Thursday, April 14, 2016

Kenya: Geothermal Energy Helps Rose Growers Bloom

Coming up roses (The Economist)

Kenya’s flower-export business is a rare success - thanks to geothermal energy

Around the edges of Lake Naivasha, under the shadow of a dormant volcano, Mt Longonot, one of Kenya’s most successful export businesses of recent years has become established. All around the lake, and off dirt roads that lead from it, are acres and acres of plastic tenting in which flowers of all sorts, but especially roses, are grown for export. At the biggest operators, thousands of workers go in each day to water, feed, pick and prepare the crop. On average, 360 tonnes of flowers are flown out of Nairobi airport every day, mostly to Europe but also to Asia and the Middle East. Kenya is the world’s third-largest producer of cut flowers; the crop is its second-largest export, after tea. Since 1988 the industry has grown more than tenfold.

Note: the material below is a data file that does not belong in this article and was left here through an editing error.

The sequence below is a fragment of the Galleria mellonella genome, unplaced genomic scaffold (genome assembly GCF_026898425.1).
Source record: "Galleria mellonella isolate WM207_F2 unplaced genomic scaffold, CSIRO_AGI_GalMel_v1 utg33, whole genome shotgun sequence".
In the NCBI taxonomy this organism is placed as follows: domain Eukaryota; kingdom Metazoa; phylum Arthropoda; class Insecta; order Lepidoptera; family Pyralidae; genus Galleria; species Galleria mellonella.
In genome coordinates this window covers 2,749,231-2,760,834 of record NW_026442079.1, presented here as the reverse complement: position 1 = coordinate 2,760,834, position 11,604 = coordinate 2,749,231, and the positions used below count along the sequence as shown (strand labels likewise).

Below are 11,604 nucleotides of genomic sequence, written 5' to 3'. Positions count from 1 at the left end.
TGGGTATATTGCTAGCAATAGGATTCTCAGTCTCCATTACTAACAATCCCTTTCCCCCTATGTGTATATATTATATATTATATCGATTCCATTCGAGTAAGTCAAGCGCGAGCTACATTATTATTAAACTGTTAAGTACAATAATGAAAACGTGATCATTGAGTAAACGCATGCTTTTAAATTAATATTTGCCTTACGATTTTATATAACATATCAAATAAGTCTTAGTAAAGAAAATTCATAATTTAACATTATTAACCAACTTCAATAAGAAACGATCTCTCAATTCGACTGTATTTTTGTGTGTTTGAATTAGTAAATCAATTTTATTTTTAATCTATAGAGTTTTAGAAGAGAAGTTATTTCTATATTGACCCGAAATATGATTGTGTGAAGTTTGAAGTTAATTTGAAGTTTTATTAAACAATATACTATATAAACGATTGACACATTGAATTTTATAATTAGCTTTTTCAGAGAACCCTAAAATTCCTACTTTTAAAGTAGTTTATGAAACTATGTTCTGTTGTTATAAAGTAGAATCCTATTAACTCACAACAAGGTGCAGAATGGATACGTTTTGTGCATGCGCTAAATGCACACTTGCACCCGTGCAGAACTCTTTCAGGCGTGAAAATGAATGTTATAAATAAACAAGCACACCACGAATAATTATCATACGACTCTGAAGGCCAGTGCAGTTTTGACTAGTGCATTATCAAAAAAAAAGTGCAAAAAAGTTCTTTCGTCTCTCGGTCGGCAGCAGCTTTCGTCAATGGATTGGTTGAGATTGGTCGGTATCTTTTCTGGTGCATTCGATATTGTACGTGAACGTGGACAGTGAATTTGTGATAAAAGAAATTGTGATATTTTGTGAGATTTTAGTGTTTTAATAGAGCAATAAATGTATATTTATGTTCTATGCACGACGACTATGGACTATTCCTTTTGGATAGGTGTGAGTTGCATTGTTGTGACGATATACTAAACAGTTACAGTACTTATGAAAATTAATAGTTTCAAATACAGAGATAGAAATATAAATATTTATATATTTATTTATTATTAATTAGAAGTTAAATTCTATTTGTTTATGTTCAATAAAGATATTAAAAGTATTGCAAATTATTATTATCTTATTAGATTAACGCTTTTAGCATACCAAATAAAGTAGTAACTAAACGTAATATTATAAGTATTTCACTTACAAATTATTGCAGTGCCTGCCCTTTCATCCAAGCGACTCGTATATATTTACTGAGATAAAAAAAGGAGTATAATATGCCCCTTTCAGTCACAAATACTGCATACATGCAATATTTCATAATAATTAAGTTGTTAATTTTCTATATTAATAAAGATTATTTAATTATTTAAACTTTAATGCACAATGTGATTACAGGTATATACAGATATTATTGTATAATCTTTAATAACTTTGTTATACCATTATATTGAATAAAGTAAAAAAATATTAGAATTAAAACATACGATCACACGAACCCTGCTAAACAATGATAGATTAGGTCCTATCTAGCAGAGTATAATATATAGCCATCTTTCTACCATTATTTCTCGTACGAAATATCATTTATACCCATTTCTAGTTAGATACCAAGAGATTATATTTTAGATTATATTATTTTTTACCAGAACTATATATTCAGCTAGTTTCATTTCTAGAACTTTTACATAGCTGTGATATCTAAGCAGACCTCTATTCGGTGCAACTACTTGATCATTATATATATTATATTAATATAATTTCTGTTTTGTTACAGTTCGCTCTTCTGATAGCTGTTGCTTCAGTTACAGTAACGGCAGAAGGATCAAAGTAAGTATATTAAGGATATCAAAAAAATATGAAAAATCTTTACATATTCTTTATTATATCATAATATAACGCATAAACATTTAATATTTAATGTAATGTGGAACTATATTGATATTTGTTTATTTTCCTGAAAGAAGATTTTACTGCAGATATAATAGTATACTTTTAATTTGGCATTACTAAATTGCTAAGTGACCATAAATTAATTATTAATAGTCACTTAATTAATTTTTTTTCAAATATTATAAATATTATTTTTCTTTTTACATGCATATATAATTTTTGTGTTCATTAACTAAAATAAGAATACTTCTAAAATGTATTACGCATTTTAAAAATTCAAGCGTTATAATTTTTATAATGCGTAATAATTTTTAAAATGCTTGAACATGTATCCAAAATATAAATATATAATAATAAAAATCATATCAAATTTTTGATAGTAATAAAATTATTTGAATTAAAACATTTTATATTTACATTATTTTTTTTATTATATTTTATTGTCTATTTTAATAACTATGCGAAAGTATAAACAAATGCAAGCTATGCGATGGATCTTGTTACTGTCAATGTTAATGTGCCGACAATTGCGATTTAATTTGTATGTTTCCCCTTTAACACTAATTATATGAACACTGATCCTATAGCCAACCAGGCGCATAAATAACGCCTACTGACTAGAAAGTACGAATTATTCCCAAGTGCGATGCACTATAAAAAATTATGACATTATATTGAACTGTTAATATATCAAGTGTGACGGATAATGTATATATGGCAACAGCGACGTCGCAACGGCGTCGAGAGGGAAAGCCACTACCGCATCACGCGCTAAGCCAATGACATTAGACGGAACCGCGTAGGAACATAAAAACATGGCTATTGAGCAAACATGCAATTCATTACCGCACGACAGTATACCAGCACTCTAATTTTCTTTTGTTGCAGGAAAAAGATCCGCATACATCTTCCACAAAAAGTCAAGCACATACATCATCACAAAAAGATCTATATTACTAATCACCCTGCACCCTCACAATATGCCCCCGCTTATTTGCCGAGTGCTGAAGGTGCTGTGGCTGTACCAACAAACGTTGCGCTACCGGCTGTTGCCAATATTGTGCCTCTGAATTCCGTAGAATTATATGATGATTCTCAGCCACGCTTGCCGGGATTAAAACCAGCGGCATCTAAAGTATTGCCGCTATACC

Flower farming, then, is a bit like fast-fashion manufacturing. To thrive, it needs an educated workforce; effective, but not onerous, regulation; good access; a decent airport nearby; and plenty of electricity. Indeed, after air freight and labour, power is the main cost: flowers need plenty of light and carefully controlled air and water supplies. The industry has settled around Naivasha because the area’s volcanic terrain is home to several geothermal power stations, the lake provides water and the airport is not far away. Other parts of Kenya are not so well provided for.

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